Gary Moran pleaded guilty to avoid the death penalty
A former convict who killed one Catholic priest and seriously injured another at a Phoenix church in 2014 was sentenced Friday to spend the rest of his life in prison.
Gary Moran, 57, in February pleaded guilty to first-degree murder and accepted a life sentence to sidestep a death-penalty trial.
Maricopa County Superior Court Judge Pete Reinstein sentenced Moran to the only sentence available under the law: natural life in prison, meaning Moran can never be released.
Moran admitted to shooting and killing the Rev. Kenneth Walker at a church near the Arizona Capitol as part of a burglary attempt. He also wounded a second priest, the Rev. Joseph Terra, striking him with an angle iron as they wrestled over Terra’s gun.
“Mr. Moran, the murder you committed took away a very valuable member of the community,” Reinstein said to the defendant. “If you had simply asked Father Terra or Father Walker for food or clothing, they would have given it to you.”
Terra was present at the sentencing hearing. After it was over, he embraced friends and family who had come to the courtroom with him.
Angela Walker, Moran’s attorney, said her client was seriously mentally ill.
“He has repeatedly expressed remorse and regret for what happened,” she said.
Because Moran was homeless, he did not receive the mental-health care and prescriptions he needed for bipolar disorder and other illnesses, she said.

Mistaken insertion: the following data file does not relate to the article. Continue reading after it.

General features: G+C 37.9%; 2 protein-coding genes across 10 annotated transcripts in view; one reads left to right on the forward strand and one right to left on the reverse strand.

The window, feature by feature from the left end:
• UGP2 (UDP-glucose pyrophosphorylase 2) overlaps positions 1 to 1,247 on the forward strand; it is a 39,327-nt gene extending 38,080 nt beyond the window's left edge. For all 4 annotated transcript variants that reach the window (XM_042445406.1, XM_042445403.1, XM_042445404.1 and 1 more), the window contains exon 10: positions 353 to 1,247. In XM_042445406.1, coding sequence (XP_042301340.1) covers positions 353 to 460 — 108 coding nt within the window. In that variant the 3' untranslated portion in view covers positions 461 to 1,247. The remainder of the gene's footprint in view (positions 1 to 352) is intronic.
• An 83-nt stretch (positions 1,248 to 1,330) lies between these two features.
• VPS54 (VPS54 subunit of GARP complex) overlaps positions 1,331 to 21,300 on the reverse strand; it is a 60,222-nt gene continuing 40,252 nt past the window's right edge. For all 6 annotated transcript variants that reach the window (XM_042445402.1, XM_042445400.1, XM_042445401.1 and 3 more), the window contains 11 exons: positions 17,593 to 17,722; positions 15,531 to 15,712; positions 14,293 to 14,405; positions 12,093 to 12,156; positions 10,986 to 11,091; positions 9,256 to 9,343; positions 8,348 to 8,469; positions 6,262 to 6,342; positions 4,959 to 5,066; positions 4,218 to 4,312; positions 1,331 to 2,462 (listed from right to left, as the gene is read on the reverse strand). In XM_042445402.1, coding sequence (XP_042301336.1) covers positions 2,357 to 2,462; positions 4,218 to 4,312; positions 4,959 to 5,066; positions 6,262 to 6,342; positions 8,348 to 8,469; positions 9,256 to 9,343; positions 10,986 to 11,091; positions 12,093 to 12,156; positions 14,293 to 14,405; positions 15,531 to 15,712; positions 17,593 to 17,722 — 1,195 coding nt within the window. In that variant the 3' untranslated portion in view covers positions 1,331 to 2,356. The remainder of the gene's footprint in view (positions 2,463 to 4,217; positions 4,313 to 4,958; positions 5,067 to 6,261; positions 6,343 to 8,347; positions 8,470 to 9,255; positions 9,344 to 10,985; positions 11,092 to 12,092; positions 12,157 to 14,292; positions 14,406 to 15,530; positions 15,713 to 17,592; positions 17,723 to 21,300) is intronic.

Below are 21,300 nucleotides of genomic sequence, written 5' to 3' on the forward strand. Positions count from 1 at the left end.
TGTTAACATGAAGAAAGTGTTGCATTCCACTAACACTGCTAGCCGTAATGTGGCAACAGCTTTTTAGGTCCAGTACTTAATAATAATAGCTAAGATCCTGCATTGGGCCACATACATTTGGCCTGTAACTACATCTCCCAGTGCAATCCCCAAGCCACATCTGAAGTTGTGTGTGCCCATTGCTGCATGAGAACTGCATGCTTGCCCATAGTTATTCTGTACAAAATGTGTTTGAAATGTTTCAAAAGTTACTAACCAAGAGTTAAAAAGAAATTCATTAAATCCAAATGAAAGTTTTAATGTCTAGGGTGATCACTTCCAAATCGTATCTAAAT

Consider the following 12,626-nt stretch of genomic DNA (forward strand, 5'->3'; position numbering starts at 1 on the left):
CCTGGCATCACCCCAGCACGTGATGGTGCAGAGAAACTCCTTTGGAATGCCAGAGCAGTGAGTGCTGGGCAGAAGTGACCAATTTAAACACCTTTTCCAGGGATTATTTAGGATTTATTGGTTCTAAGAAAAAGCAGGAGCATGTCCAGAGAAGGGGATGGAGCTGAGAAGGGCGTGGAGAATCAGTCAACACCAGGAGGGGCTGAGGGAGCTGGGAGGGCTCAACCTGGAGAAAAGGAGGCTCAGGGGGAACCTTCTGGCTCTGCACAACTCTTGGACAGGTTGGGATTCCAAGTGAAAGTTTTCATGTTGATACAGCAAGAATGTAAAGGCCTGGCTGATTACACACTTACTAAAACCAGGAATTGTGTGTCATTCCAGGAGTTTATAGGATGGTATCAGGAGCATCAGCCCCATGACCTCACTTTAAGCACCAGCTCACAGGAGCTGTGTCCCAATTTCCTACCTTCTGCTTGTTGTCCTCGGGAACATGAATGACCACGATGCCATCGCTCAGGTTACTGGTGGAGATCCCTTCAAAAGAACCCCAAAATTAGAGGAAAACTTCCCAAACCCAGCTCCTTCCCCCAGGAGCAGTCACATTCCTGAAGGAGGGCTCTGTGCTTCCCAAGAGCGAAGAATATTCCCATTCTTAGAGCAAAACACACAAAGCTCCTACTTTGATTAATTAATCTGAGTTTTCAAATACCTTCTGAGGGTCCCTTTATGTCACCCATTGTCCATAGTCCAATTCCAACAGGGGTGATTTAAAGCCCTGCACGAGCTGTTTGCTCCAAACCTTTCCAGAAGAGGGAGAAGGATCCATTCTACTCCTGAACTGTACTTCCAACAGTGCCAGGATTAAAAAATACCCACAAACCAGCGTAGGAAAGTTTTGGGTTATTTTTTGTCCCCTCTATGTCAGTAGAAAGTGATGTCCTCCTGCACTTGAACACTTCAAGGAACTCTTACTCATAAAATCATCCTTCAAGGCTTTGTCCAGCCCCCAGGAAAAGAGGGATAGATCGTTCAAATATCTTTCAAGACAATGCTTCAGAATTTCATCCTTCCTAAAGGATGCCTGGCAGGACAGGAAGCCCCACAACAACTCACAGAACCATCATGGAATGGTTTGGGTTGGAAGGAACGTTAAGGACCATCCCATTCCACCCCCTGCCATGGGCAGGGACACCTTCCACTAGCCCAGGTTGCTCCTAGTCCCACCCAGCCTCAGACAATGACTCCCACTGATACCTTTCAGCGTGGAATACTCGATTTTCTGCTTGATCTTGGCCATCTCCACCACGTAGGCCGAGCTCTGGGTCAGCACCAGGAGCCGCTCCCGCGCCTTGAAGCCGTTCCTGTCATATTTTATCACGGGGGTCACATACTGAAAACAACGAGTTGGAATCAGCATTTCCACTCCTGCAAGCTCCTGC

Moran had served prison time for an attack similar to the one on the priests, prosecutors said.
Moran originally was charged with premeditated first-degree murder, aggravated assault, burglary, kidnapping, auto theft and being a prohibited weapons possessor. Prosecutors intended to seek the death penalty.
In the plea agreement, prosecutors dropped the kidnapping, auto theft and weapons charges, leaving the murder, aggravated assault and burglary counts.
Reinstein sentenced Moran to natural life in prison for Walker’s murder. He was sentenced to 20 years on the aggravated assault count, 28 years for the burglary and eight years for violating the terms of his earlier parole.
A comment from Terra was not immediately available.
After the plea deal, Terra attached his name to a joint statement issued by the Catholic Diocese of Phoenix, Bishop Thomas Olmsted and Walker’s family after the plea agreement was announced.
“We recognize that all members of society must be protected from violence and crime, and that punishment is often necessary to ensure public safety, particularly where the crime is so senseless and an innocent life has been taken, such as in this case,” the statement said.
“As Catholics, we believe all human persons are made in the image and likeness of God and therefore uphold the dignity of every human person. The desired healing of the deep wounds inflicted upon Fr. Terra and the Walker family, among many others, goes well beyond any specific act of human justice. At the same time, our concern for the eternal welfare of Mr. Moran prompts us to ensure he be given the time to hopefully experience the power and grace of God’s mercy, which we indeed pray for.”
Moran, who at the time had recently been released from prison, was homeless when he entered the Mother of Mary Mission in Phoenix on June 11, 2014. Moran was confronted by Terra, who tried to retrieve a gun from inside the mission, according to prosecutors. Moran overpowered Terra, striking him with the angle iron, prosecutors said.
Moran then was confronted by Walker and shot him to death before stealing property and a vehicle from the priests and fleeing, according to prosecutors.
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